Another really fun activity I got to do last Month was be a “speaker” in a Science Cafe. This is an event organized by the folks at WGBH’s NOVA ScienceNow and Sigma Chi, the scientific research society, where some scientist agrees to meet a bunch of regular people who are interested in science at a bar somewhere and just talk about the topic at hand, over a beer or two. No powerpoint, no real preparation, just an off the cuff introduction to what I do and why, and then Q&A and discussion. It was very relaxed, and there was an appointed moderator there to make sure I didn’t wander into too much jargon or technical description that would just lose the general well informed public. I had a blast, and think it was well received by the thirty or so people in attendance – and the bar which was our gratis host was happy too, since those thirty people did in fact have some food and drink.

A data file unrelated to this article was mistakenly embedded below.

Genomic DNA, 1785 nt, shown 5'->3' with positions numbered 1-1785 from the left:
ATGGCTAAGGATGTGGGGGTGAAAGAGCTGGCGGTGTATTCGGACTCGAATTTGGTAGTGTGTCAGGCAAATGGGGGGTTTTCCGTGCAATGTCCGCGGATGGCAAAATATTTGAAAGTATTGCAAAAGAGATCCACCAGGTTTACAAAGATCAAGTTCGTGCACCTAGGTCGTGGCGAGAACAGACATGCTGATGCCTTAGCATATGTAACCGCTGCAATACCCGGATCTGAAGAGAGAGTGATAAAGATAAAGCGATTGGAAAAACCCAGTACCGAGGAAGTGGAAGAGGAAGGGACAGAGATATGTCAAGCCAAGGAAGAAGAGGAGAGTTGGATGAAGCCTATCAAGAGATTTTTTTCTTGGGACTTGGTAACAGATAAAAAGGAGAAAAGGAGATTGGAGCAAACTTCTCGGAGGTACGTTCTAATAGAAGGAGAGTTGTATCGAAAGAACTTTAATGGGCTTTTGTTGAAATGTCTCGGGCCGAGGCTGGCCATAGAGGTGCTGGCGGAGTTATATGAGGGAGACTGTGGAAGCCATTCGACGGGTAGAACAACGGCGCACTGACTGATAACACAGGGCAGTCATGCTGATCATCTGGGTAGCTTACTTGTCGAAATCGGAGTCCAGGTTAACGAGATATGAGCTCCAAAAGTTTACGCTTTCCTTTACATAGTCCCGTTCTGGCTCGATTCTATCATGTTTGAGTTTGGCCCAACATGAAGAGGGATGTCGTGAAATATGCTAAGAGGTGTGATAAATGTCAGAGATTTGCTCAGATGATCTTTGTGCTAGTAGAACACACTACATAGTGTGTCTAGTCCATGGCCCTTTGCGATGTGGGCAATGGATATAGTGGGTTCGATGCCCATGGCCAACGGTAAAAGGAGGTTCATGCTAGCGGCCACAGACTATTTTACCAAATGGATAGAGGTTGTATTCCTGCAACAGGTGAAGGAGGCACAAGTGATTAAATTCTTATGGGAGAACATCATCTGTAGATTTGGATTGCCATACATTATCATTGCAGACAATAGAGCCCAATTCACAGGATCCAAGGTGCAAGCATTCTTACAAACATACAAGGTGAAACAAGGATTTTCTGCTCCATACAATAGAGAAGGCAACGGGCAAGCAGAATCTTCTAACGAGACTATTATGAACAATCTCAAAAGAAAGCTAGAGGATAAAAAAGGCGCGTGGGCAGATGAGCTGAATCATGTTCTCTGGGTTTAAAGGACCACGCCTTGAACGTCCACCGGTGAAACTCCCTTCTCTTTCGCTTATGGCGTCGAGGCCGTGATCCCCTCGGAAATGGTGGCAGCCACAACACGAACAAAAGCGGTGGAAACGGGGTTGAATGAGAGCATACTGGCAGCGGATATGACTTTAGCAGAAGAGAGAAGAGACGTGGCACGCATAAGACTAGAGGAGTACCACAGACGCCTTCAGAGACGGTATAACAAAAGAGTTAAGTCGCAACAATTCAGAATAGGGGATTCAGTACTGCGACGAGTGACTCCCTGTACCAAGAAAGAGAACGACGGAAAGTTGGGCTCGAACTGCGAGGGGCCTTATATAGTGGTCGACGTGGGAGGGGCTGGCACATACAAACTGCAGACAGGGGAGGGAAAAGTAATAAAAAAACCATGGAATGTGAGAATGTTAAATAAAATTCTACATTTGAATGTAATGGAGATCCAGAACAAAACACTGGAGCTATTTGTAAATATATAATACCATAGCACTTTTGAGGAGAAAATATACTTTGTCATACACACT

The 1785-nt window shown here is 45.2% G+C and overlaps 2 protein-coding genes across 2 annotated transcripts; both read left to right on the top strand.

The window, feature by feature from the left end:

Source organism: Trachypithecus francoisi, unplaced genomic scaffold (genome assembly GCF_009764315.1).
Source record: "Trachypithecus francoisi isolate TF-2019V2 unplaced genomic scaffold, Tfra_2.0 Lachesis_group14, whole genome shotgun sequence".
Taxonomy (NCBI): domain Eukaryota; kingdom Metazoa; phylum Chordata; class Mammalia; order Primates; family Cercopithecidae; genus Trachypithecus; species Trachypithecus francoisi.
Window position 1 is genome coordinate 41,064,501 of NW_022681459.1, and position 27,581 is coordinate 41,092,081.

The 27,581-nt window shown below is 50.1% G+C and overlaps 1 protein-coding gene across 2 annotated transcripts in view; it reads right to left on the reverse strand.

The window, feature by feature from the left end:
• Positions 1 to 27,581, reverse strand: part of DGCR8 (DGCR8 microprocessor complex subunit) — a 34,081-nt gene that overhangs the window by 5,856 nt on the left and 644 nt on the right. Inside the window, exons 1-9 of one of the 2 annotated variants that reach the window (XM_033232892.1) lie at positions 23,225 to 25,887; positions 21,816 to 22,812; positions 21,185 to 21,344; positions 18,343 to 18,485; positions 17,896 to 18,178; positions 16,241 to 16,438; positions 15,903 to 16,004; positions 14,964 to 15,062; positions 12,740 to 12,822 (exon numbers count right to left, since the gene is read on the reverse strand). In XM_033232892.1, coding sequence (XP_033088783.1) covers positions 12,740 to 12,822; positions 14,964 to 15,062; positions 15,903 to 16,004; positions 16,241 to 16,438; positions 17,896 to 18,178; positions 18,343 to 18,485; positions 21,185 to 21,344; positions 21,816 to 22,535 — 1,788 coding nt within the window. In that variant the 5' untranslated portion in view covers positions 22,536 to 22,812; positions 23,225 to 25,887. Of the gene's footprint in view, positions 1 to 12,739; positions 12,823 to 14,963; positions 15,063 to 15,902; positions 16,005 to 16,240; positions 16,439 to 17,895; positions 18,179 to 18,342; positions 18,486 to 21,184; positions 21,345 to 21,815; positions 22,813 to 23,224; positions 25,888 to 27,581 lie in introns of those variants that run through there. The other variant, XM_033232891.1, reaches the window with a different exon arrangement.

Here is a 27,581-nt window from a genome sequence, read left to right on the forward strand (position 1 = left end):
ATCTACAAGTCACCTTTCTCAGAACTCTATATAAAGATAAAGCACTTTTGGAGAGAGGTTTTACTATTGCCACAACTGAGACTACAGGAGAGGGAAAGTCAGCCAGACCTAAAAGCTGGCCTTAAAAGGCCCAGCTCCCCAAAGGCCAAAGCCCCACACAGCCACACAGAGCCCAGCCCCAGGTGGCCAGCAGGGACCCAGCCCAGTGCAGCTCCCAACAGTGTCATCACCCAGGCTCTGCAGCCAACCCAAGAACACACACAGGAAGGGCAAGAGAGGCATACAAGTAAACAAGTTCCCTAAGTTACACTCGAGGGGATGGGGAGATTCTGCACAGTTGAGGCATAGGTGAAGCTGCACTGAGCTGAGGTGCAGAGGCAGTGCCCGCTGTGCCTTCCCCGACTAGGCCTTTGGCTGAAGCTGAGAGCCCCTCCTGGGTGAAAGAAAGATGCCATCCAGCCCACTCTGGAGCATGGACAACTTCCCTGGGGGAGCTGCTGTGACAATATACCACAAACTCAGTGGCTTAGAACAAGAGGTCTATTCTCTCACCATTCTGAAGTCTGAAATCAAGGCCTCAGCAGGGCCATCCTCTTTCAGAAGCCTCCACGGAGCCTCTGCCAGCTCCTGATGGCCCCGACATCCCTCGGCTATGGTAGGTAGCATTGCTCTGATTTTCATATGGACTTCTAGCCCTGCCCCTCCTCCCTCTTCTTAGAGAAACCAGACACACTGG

The discussion did tend to revolve around Politics and Science, and I tried hard not to use my bully pulpit to express my own political views. The hardest question I think I had was “I believe in the science for science’s sake argument, and I believe is all the spinoffs like magnets, the web, Bill Foster’s (excuse me, Congressman Foster’s!) theatre company, my friend (and former Rochester HEP postdoc) Tony Vaicuilis’s wanting to use HEP Monte Carlo to test data mining algorithms in conjuction with research for identity protection (oh hadn’t mentioned that one yet, huh? New things pop up all the time), etc, but what effect will your research have directly – if we find a Higgs Boson, then what?”. I have to admit that I don’t have in my back pocket a “killer app” to implement as soon as we find the Higgs, but I think that misses the point of basic research. Maybe we can turn our discoveries into real applications 50 years from now – that is the time scale for these things to happen, otherwise it isn’t basic research. The applications I could dream up sound like science fiction, but then again, so did almost all the implements we use every day, 50 years ago. You think the guys who built ENIAC had any idea how their work would change the world? My favorite crazy ideas include controlling a Higgs field to manipulate the mass of the electron, or making supersymmetric atoms – a whole new dimension in chemistry. Right now, these are totally ludicrous, but who knows what can happen when you turn a corner on the understanding of the universe. I do know that if we don’t do the basic research now, we certainly won’t get the 50 year payoff, whatever that may be.